- Updated Mar 26, 2020
- Writen by Robert Smith
Burr vs. Blade Grinder: Which One is Right for You?
- Updated Nov 16, 2019
- Writen by Robert Smith
If you prefer to make your coffee with freshly ground coffee beans, you will need to invest in a good coffee beans grinder. And when it comes to buying a grinder, one of the first things that you will need to do is decide whether to go for the burr or blade grinder.
While both grinder types are capable of chopping down or crushing these coffee beans into smaller particles, they will use different mechanisms to achieve this, and so the quality of coffee grounds you get will also be different.
Besides the quality of coffee grounds, several other things set these grinder types apart. Here we highlight these differences to help you decide which one to buy. But first, check out our overview of the two grinder types.
Burr Grinder Overview
The burr grinder is what you are most likely to find being used in your local coffee shop and also what many seasoned home coffee brewers prefer to use.
These grinders are what many coffee lovers will sometimes refer to as the burr mills, and they will grind the coffee by rubbing it against two burrs which are abrasive surfaces made from either stainless steel or ceramic.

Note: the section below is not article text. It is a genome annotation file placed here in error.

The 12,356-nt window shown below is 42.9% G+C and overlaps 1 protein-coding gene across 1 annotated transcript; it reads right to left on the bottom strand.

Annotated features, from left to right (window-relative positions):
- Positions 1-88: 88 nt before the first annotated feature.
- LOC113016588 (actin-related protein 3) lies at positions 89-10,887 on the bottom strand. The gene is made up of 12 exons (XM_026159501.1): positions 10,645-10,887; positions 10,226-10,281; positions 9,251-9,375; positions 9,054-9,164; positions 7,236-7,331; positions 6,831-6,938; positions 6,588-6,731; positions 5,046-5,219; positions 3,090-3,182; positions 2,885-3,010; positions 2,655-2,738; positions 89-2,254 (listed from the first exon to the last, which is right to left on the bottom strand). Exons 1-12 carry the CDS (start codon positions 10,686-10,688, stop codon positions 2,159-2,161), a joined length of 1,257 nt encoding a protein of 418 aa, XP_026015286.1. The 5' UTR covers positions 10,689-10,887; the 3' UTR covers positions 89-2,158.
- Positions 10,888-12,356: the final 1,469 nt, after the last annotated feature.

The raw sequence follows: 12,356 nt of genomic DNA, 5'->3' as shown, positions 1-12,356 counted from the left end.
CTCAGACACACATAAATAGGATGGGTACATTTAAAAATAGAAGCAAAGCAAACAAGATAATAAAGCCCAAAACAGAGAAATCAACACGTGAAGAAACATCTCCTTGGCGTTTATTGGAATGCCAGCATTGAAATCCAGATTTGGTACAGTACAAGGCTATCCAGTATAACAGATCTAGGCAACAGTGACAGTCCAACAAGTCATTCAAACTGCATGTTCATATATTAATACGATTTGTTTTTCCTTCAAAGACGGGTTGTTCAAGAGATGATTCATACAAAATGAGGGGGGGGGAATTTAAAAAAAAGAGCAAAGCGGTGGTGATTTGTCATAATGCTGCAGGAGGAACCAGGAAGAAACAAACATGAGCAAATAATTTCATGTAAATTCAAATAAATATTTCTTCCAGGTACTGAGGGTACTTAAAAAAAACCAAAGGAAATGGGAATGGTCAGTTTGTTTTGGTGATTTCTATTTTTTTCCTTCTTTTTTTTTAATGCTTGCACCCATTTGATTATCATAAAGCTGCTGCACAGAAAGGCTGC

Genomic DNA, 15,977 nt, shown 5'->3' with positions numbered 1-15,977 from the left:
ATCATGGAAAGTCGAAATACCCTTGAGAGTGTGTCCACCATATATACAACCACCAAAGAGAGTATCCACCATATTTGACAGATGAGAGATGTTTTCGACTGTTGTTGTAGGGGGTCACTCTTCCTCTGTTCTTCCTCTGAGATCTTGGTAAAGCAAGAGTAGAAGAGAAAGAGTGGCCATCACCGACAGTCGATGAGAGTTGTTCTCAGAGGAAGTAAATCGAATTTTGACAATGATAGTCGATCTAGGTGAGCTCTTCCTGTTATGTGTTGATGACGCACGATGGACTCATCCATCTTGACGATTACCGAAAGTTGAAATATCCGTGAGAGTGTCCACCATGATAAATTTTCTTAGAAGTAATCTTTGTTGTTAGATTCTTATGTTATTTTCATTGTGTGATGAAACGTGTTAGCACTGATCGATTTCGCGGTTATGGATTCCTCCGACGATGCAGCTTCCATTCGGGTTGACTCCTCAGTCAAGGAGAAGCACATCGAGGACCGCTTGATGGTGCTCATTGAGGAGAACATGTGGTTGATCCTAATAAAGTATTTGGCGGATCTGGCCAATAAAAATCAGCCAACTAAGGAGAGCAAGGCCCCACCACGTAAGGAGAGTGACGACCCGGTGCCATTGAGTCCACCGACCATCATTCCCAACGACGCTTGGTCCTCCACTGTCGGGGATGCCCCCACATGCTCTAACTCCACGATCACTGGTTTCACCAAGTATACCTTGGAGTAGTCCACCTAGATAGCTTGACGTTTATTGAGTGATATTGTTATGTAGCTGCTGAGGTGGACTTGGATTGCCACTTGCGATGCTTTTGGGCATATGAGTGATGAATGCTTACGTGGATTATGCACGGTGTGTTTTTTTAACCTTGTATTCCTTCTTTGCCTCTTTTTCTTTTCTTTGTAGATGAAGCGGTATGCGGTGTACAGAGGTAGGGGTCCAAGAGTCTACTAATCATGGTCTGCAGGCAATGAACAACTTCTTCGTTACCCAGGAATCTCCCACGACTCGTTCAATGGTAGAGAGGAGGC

When the beans first encounter the grinding mechanism, they will be broken down into smaller particles by the larger burrs before moving to the smaller burrs for further size reduction until they attain the desired size.
Burr grinders are generally more consistent as they will deliver highly uniform coffee grounds thanks to their unique grinding mechanism, and they will also allow you to choose your preferred grind size more precisely.
Because these grinders also tend to cost more, they are generally more durable and also the burrs are designed to maintain a sharp edge much longer than the blade grinders. Better yet, these grinders will not transfer a lot of heat to the coffee beans.
Price is the most obvious shortcoming of the burr grinders as they cost significantly more than the blade types. Also, these can be harder to get locally as they are not as widely available as burr grinders.
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Blade Grinder Overview